Prayer itself was not a novel idea for that motley crew of men and women who listened to this new Rabbi. Judaism, expressed in worship, study, scripture and tradition and daily family and work life, assumed a vibrant prayer life and provided a vast catalogue of prayer models. Even considering the psalms alone we find everything from “Be still and know that I am God”(Psalm 46:10) to prayers of thanksgiving for God’s goodness and steadfast love(Psalm 136) to lament in Psalm 22, “ My God, my God why have you forsaken me.” There is no doubt that the disciples had observed Jesus at prayer, and in action, and, in effect, knew that the Master could teach them much in this area of their lives as well. “Lord, teach us to pray.”
Luke’s wording of what we call the Lord’s Prayer is much simpler than Matthew’s, which might suggest that Luke’s is, in fact, the older, perhaps more authentic version than the one we tend to use. In Luke’s version the prayer is a formula to be followed rather than a piece to be recited verbatim. In simple, inclusive statements, God’s presence, power, and involvement with us is acknowledged and celebrated.
A little later in this chapter in Luke there are some pretty straight forward instructions concerning prayer, beginning in verse 9 ”Ask, and it will be given you; search and you will find; knock and the door will be opened to you.” Jesus doesn’t say, do this if you are really desperate, or do this if you feel like it, or do this only for important things, or matters that concern others, or only on Sundays. These instructions are comprehensive, right across the board, pray this, everywhere, all the time, for everything. And God will be faithful in response.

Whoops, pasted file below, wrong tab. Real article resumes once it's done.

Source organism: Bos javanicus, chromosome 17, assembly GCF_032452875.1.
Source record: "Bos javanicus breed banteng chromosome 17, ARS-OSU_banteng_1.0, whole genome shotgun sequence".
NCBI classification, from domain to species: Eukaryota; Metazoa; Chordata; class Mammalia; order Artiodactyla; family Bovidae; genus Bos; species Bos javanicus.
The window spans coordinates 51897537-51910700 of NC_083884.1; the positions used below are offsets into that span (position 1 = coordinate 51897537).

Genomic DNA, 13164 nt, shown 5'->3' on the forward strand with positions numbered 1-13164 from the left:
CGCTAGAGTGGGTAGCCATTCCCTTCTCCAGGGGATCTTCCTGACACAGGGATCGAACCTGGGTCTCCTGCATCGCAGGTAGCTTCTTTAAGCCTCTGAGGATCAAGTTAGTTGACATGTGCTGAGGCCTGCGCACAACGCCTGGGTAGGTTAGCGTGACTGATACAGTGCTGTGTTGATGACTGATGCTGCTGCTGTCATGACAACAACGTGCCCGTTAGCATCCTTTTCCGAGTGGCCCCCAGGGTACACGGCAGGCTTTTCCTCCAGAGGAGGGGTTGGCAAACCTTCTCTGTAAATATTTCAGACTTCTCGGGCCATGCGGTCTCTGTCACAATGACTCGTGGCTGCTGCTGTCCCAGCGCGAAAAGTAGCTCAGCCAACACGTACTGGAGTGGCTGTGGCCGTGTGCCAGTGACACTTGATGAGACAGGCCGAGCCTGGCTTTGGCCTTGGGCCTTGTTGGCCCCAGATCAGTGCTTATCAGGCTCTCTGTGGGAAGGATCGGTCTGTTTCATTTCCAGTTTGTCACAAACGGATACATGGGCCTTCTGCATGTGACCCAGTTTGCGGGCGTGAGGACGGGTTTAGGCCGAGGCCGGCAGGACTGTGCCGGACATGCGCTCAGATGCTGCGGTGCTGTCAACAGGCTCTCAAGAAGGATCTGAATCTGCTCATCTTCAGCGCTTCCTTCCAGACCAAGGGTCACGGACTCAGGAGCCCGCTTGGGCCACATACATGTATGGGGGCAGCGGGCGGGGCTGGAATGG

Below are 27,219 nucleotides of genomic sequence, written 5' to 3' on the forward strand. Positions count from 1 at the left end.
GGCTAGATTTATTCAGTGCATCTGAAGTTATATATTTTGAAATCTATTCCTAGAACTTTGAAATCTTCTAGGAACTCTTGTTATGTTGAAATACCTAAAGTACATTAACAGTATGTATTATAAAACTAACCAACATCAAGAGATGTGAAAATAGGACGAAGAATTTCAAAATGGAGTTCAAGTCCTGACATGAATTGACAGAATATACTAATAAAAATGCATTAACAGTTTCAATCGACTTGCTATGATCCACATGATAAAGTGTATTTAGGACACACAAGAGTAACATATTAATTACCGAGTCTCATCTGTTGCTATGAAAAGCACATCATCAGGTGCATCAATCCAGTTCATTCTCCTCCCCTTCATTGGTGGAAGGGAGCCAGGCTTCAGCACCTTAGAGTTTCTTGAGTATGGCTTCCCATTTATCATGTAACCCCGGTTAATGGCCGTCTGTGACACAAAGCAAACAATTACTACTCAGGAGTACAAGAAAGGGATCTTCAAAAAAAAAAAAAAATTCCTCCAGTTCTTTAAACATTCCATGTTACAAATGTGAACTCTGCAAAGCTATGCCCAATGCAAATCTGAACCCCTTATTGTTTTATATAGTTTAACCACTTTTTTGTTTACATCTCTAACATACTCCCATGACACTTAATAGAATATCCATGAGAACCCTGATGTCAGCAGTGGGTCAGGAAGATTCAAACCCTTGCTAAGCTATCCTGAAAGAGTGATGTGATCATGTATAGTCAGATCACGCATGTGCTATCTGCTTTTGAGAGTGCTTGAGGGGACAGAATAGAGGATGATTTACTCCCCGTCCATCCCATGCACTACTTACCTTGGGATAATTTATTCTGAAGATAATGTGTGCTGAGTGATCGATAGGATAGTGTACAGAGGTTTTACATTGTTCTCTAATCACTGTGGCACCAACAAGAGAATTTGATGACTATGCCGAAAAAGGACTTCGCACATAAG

And when we pray, when we ask, seek, knock, doors do open…sometimes the answers to our prayers are not what we want, it is true; and sometimes they come to us in unexpected ways, from surprising situations and people…but doors open and Christ’s Light shines in. Ask! Seek! Knock!
Recipe: Braised Lamb Shanks Expensive but absolutely delicious! Serve bone and all in large bowls with a chunk of crusty bread or on top of mashed potatoes. Add a salad side dish. If you can keep a little bit of the meat before serving, you can add it to the leftover broth, with some water and some barley. Let it cook until the barley is soft and you have another great meal.
2 meaty lamb shanks; olive oil; chicken or beef stock(or water if you don’t have stock)
Onion, diced & 2 or more garlic cloves; celery, diced; carrot, thick slices; herbs such as rosemary, bay leaf, parsley, dried oregano, salt & pepper
A little red or white wine, optional
Brown lamb shanks well in olive oil. Set aside in a heavy Dutch-oven that has a lid.
Fry diced onion, garlic slices & celery in oil and add to pot. Add a couple of cups of stock or water(to almost cover the meat). Add herbs and wine. Bake, covered, in a 300 degree oven for at least 2 hours(check occasionally and spoon broth over meat; add water if needed; take off the lid for a while if the broth hasn’t browned enough). The house will smell wonderful!